2- Hope you like hearing about bendy displays

I’m sure you’ve all seen those wonderful bendy display prototypes that have been in and out of tech headlines for the past couple of years. Despite a couple of curved handsets, we are still yet to see anything truly bendable enter mass production, as there are still a number of production obstacles to overcome.

samsung galaxy note edge first look aa (17 of 18)

We might see a few more curved handsets next year, but we’re still a ways away from a truly flexible phone.

For a start, Samsung has confirmed that it is still having trouble sealing its flexible displays from moisture and oxygen, whilst ITO touch enabling circuitry still remains too brittle to use in a flexible format. Then there are costs to consider too, as manufacturing lines need to be adapted with new production techniques. Solutions to all these problems are being worked on, and some of them have been solved recently. But bringing all of the technologies together is a slow process.

With all this in mind, we are unlikely to see consumer grade super flexible displays in 2015, but I’m sure we will hear a lot more about the small steps being taken to finally bring them to market.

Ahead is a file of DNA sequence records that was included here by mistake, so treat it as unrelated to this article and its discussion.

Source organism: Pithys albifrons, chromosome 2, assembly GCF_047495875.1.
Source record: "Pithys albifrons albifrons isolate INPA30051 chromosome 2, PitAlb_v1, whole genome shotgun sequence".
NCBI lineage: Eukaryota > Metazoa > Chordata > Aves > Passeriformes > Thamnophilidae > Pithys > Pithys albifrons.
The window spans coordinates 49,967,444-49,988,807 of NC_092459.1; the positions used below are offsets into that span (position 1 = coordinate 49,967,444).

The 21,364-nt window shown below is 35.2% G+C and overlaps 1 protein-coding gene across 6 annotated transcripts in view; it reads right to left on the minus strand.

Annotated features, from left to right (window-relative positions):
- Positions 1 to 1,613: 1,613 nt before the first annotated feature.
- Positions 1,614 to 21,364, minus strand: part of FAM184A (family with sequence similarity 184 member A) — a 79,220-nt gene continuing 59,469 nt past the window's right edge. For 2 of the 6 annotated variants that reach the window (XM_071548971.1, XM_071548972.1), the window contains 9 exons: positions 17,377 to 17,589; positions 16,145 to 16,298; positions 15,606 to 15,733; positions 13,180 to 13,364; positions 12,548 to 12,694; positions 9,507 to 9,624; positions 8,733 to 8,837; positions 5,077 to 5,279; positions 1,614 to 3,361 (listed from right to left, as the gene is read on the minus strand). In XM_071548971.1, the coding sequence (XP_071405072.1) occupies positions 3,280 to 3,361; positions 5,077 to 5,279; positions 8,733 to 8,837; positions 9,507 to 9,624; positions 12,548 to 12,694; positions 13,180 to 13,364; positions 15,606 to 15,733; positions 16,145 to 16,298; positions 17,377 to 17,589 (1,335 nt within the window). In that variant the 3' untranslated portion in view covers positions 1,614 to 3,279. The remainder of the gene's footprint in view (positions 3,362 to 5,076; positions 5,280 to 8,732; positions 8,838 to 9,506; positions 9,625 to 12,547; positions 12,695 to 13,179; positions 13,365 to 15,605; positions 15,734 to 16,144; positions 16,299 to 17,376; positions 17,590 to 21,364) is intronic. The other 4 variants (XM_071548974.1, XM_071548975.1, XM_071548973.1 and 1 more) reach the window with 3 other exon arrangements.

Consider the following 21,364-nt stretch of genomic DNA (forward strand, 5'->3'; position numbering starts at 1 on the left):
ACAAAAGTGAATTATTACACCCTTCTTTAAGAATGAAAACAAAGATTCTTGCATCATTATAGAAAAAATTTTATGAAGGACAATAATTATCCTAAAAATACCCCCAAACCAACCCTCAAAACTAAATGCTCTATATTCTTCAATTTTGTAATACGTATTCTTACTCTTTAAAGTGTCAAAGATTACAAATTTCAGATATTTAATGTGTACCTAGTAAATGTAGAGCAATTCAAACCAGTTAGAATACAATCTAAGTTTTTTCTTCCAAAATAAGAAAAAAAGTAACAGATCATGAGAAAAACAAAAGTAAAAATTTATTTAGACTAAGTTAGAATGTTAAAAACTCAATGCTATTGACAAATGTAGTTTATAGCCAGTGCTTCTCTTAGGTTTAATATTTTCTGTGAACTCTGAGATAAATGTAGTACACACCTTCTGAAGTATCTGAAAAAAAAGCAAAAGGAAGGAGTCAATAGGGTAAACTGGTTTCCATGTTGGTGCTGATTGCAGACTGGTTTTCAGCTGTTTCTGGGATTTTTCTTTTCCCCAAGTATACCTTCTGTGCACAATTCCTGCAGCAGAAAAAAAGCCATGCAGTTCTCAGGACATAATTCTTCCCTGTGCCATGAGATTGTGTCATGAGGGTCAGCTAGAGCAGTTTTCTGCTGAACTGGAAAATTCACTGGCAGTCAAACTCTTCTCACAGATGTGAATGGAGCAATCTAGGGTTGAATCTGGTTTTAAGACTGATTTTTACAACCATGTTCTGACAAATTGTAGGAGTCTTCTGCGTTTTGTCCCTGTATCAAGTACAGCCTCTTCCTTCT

3- LTPS displays will remain the top dog, for now

Back in the summer we took a look at the current and future technologies used to power the all-important backplane found in smartphone panels. Whilst IGZO developments continue to look promising and even a-Si TFT panels have shown remarkable improvements recently, Taiwanese display developer Innolux has shown off a 1080p 5.5-inch a-Si display with 430ppi, the drive for ever higher resolution displays in a small form factor still plays to LTPS’ strengths.

Display Panel Transistors

LTPS still produces for the smallest pixel transistor sizes, allowing for higher pixel density displays than a-Si.

The reason for this is that the superior electrical properties results from the LTPS manufacturing process allows the backplane transistors to be shrunk down smaller than any of the other common processes, an essential box to tick when we want to squeeze even more pixels into a small display size, and pretty much a must for 400ppi plus and 1440p panels. Furthermore, LTPS is still the best choice for OLED and AMOLED displays, ensuring that a healthy number of next year’s flagship models will continue to use the technology.